Resist regulatory Stockholm Syndrome

By Jami Jones, managing editor

The legal system in the U.S. is built on one fundamental truth: innocent until proven guilty.

FMCSA’s regulatory enforcement system abandons this premise on the ground floor of the Compliance, Safety, Accountability program, and in its handling of crash data.

Within the CSA system, violations handed out during roadside inspections are a done deal. If a driver or motor carrier doesn’t want to accept the roadside verdict, the driver or motor carrier must challenge the violation and prove they are innocent.

Without getting into jurisprudence and dissecting the requirements of the government, the CSA system as it stands – the one that was hatched to eliminate unsafe drivers and motor carriers – is harmful. It damages the reputation and livelihood of even the safest drivers and motor carriers alike.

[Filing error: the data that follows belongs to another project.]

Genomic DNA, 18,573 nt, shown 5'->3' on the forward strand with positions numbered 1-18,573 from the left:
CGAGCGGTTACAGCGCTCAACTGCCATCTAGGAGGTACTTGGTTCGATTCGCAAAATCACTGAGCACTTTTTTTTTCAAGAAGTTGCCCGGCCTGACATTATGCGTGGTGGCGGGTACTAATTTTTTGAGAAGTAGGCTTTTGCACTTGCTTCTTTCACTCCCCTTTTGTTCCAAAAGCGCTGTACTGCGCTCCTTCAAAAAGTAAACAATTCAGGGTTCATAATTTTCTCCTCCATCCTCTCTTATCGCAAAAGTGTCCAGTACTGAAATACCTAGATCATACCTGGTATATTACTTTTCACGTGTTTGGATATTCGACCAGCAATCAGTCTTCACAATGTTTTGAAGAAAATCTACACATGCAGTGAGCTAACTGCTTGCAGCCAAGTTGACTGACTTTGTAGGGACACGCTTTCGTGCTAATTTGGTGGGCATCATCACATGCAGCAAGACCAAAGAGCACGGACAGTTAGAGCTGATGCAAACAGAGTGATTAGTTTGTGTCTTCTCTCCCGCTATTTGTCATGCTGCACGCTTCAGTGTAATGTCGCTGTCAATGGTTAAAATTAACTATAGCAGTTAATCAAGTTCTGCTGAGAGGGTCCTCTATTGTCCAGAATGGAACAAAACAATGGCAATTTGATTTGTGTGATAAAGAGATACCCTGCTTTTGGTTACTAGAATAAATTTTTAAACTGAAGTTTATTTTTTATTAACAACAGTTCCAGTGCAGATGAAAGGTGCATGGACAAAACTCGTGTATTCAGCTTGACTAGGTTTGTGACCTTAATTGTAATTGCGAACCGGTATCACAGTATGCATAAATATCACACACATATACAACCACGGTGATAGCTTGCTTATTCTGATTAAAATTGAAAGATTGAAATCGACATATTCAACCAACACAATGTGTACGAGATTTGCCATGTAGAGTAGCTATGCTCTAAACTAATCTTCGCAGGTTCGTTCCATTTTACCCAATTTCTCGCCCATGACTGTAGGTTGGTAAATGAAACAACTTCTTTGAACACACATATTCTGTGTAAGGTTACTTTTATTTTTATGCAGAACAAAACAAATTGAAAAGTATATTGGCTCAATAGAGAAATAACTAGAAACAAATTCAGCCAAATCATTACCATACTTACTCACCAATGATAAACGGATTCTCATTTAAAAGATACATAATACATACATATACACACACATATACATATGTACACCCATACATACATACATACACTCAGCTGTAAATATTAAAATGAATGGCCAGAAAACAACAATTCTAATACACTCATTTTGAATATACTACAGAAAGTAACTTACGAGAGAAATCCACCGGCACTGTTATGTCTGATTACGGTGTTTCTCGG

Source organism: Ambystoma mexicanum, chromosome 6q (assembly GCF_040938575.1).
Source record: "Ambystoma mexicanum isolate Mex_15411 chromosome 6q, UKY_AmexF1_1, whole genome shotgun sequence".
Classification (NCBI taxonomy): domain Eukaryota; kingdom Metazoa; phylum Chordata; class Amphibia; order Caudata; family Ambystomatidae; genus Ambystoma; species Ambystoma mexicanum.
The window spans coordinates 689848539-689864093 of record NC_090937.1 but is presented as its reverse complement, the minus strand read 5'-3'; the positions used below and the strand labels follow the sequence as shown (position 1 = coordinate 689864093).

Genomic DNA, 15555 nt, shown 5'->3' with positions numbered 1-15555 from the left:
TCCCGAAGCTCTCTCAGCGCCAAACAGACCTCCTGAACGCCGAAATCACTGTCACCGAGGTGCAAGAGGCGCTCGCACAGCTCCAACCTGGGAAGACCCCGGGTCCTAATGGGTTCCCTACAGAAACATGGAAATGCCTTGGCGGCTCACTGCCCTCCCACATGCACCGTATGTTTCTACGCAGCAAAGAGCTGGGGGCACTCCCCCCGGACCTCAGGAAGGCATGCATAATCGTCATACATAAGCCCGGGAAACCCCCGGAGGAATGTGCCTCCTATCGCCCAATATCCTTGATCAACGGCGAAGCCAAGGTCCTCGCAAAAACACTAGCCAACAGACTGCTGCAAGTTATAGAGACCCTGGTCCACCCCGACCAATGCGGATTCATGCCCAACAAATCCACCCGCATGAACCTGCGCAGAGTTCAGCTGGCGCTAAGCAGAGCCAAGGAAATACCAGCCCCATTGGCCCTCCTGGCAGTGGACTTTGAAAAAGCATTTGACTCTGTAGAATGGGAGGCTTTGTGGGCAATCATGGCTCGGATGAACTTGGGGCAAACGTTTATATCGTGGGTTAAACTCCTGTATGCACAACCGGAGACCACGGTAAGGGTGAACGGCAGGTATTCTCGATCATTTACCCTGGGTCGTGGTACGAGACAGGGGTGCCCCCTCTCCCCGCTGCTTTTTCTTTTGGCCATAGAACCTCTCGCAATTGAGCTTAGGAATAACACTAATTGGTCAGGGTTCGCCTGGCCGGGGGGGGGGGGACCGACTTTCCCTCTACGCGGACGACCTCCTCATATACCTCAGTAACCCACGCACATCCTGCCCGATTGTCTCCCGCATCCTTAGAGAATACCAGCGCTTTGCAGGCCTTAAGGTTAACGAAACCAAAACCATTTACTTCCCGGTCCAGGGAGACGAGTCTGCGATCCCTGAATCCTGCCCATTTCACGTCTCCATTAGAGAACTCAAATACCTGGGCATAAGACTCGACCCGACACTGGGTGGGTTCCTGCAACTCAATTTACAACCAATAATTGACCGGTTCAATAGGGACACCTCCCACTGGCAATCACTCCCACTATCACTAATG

The same sort of scheme exists within the newly proposed crash preventability demonstration program. You can read details on Page 22 of this issue. The crash is presumed to be the fault of the driver or motor carrier until they go through the hoops and hurdles of proving the crash was not preventable.

Have truck drivers and motor carriers been captives of the regulators’ backward logic for so long that excitement over “something” going in the right direction will wash over, making everyone ignore the glaring shortcoming?

You may have heard the term “Stockholm Syndrome” – a psychological condition in which hostages bond or express empathy with their captors.

The hostage industry would be well-served to measure any overly “Stockholmish” gratitude toward the program now being proposed by the captor/regulators. It’s still a system that punishes first and asks questions later.

It might be wishful thinking to hope that regulators are going to wake up in the middle of the process of developing the new demonstration program, see the light, and reverse their “guilty until innocent” approach. But in all truth, that is what needs to happen.